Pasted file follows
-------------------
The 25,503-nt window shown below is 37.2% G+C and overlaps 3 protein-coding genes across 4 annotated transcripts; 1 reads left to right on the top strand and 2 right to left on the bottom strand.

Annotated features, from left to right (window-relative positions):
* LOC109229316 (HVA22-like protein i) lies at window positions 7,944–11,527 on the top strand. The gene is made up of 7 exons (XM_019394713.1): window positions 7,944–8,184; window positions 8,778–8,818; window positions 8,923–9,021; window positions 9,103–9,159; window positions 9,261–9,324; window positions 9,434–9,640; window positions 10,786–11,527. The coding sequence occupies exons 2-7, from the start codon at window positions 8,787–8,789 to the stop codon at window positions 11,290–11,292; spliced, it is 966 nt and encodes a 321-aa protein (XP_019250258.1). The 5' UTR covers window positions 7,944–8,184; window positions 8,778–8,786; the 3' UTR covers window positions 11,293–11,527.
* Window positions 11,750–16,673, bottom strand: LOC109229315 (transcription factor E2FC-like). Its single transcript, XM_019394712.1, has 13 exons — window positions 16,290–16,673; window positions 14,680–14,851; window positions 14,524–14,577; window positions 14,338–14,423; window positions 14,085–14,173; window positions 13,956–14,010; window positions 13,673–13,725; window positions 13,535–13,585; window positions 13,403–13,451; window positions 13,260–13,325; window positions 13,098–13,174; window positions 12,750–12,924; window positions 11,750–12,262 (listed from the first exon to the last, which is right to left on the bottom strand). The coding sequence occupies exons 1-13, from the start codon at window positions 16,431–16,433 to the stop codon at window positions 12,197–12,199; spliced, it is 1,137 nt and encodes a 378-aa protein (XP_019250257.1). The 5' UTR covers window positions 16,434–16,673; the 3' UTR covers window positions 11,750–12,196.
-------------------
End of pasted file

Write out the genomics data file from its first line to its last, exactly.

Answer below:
The 25,503-nt window shown below is 37.2% G+C and overlaps 3 protein-coding genes across 4 annotated transcripts; 1 reads left to right on the top strand and 2 right to left on the bottom strand.

Annotated features, from left to right (window-relative positions):
* LOC109229316 (HVA22-like protein i) lies at window positions 7,944–11,527 on the top strand. The gene is made up of 7 exons (XM_019394713.1): window positions 7,944–8,184; window positions 8,778–8,818; window positions 8,923–9,021; window positions 9,103–9,159; window positions 9,261–9,324; window positions 9,434–9,640; window positions 10,786–11,527. The coding sequence occupies exons 2-7, from the start codon at window positions 8,787–8,789 to the stop codon at window positions 11,290–11,292; spliced, it is 966 nt and encodes a 321-aa protein (XP_019250258.1). The 5' UTR covers window positions 7,944–8,184; window positions 8,778–8,786; the 3' UTR covers window positions 11,293–11,527.
* Window positions 11,750–16,673, bottom strand: LOC109229315 (transcription factor E2FC-like). Its single transcript, XM_019394712.1, has 13 exons — window positions 16,290–16,673; window positions 14,680–14,851; window positions 14,524–14,577; window positions 14,338–14,423; window positions 14,085–14,173; window positions 13,956–14,010; window positions 13,673–13,725; window positions 13,535–13,585; window positions 13,403–13,451; window positions 13,260–13,325; window positions 13,098–13,174; window positions 12,750–12,924; window positions 11,750–12,262 (listed from the first exon to the last, which is right to left on the bottom strand). The coding sequence occupies exons 1-13, from the start codon at window positions 16,431–16,433 to the stop codon at window positions 12,197–12,199; spliced, it is 1,137 nt and encodes a 378-aa protein (XP_019250257.1). The 5' UTR covers window positions 16,434–16,673; the 3' UTR covers window positions 11,750–12,196.